3: Third Party Support.
During Hiroshi Yamauchi’s long rule over Nintendo, the company took on a very isolationist strategy. Developing for Nintendo was considered a privilege, and if a developer didn’t like the strangling restrictions Nintendo put on them, well, they could hit the road. This approach worked at first—Nintendo had tight control over all of the games being developed for their home consoles. This made it easy to regulate their reputation as a family friendly company, as well as maximize profits. However, as competitors like Sega entered the market, Nintendo began to lose support. When Sony came along with the Playstation, a notoriously easy system to develop for, Nintendo began hemorrhaging developers and cash faster than energy from a ruptured Metroid. Sony’s friendly attitude and loose regulations made them even more appealing to developers. One of the heaviest losses was Squaresoft and their Final Fantasy series.
Yamauchi stood firm, declaring that Nintendo didn’t need Square’s help, he formed the Dream Team, a core of Nintendo’s best developers, and put them to work on the N64. Nintendo supported the N64 admirably, but the isolationism eventually cost them in the form of long delays between software and a relatively sparse library in comparison with the Playstation’s massive game lineup.
So, why the history lesson? Because current Nintendo CEO Satoru Iwata is trying to reverse his company’s stubborn image and offer the hand of friendship to developers once again. Let’s see how he’s doing.
Admittedly, the GameCube saw a great gain and loss of development houses. Rare was taken out of the picture when they were purchased by Microsoft, Factor 5 stayed long enough to make two Rogue Squadron games and then went to the PS3, and Silicon Knights is now making the Too Human trilogy exclusively for the Xbox 360 exclusively ,with no plans for an exclusive Eternal Darkness sequel in sight. On the other side of the coin, Nintendo built up a great deal of support. After a very rocky start, Retro Studios braved the fire to become one of Nintendo’s most prestigious assets. One look at any of the Metroid Prime series will show you that. Capcom came back around, with Resident Evil 4 topping the charts as a CGN exclusive, at least initially. Kojima Studios is warming up to the Wii, with one unnamed title confirmed for the console and, above all people, Solid Snake in the new Super Smash Bros. Brawl. Clover and Grasshopper and hard at work on their twisted designs for Wii, which will no doubt be compelling.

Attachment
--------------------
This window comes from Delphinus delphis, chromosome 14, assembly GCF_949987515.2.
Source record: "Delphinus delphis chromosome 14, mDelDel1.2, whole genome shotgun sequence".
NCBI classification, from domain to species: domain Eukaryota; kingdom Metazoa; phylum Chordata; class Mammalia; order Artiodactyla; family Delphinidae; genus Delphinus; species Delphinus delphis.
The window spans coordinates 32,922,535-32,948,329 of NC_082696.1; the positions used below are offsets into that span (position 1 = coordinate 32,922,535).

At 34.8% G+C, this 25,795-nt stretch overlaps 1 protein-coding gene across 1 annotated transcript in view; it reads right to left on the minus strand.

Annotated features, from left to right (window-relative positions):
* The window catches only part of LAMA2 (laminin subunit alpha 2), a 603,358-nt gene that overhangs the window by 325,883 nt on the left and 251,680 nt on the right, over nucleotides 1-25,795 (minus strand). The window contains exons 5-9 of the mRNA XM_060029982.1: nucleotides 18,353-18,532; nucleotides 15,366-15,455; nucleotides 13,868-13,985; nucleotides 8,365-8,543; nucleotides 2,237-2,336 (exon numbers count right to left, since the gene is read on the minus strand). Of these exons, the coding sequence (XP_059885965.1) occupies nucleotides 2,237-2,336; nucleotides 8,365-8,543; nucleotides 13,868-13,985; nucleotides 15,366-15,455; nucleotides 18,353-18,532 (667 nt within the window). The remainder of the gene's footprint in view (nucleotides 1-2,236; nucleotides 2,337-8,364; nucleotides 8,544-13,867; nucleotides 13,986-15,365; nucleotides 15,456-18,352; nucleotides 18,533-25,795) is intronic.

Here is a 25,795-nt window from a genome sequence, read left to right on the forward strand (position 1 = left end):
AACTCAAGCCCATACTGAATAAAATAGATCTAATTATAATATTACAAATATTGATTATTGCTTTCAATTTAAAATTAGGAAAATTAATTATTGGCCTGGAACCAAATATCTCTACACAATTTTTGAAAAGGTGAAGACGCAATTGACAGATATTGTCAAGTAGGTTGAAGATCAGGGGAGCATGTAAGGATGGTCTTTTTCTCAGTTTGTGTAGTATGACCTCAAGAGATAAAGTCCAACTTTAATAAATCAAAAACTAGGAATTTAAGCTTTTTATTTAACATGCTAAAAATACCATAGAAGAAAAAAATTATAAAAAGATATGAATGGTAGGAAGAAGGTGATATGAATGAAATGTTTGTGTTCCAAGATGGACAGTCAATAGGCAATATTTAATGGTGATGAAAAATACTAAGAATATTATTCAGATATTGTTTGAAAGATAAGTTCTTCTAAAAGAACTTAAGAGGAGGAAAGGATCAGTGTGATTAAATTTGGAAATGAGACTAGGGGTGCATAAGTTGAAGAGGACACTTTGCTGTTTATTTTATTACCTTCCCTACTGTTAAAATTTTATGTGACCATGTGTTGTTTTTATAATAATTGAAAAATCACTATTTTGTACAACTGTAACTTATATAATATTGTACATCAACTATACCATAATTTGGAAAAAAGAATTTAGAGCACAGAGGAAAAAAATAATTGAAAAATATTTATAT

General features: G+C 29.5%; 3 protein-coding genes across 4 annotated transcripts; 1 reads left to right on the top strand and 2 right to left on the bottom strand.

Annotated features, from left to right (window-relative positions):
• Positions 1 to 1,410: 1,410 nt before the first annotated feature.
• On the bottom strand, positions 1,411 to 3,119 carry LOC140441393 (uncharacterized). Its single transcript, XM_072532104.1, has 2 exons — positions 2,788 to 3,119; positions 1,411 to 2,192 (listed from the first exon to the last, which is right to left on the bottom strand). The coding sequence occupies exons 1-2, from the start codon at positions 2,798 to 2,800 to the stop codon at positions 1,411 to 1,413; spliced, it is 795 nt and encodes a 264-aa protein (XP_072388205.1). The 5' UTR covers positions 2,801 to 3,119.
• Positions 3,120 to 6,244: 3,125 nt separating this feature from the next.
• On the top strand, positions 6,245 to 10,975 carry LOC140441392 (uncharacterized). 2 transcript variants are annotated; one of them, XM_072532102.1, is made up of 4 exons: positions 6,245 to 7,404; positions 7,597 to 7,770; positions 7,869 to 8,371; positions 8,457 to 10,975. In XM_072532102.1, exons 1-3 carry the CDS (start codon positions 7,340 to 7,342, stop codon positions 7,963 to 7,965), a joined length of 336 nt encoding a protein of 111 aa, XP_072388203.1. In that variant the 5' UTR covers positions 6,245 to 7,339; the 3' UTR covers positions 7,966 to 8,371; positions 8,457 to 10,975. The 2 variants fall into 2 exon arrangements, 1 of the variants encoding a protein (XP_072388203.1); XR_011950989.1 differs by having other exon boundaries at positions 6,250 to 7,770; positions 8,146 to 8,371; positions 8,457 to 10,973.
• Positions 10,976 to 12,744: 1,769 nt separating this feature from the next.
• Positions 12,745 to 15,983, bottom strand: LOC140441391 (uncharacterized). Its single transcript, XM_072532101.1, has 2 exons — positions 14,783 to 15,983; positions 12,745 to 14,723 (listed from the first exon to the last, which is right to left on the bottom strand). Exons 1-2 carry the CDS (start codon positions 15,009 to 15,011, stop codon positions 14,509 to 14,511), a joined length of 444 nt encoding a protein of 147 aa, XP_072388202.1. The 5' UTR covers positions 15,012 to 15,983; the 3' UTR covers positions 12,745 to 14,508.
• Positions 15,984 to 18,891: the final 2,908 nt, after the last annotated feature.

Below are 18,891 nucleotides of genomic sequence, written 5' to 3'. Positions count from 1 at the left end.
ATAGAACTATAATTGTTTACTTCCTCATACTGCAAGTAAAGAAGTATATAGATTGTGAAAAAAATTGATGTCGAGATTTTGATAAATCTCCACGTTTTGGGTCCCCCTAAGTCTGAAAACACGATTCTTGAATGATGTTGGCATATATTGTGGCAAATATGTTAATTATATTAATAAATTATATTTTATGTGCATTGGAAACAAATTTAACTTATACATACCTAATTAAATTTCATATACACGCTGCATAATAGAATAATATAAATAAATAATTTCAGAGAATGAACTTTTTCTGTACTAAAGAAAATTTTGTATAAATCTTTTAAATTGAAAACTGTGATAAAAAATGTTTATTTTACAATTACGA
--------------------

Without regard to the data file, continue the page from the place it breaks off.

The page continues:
But what about emerging support, new blood, so to speak? It seems there is plenty. NiBRIS, an indie Polish house is working on Raid Over the River for Wii and DS, and a psychological thriller called Sadness that will take place entirely in monochrome, much like Sin City. nSpace, a minor industry presence, made themselves known with Geist on GCN, and they have stated support for Wii (hopefully a sequel to the ambitious but under-appreciated Geist). Nintendo Software Technology, a new internal branch that proved themselves with Metroid Prime Hunters is moving up to the Wii with Project: H.A.M.M.E.R. Monolith surprised all with their edgy survival title, Disaster: Day of Crisis. Konami meanwhile is delivering Elebits, with other projects on the way. Lucasarts recently pledged support; maybe that lightsaber game isn’t an impossibility after all. Hudson has several new projects going at once. This is only a brief list of the people working on the Wii and the titles in the works.
Probability of Disaster: Small
That is, if the developers stay with Nintendo. The GCN had a healthy stable of support, but it dried up quickly due to the lack of online functionality and Nintendo’s “less is more” strategy in regards to graphics. The sparse opening lineup didn’t improve any reputations. Wii is in decidedly better shape, with a much more appealing launch list made by respected industry names. If the Wii and its ambitious concept work, most of the talent will stick around to produce successful second and third generation software. If not, well…we can always wait another four years for the next Zelda.
Page 3 of 6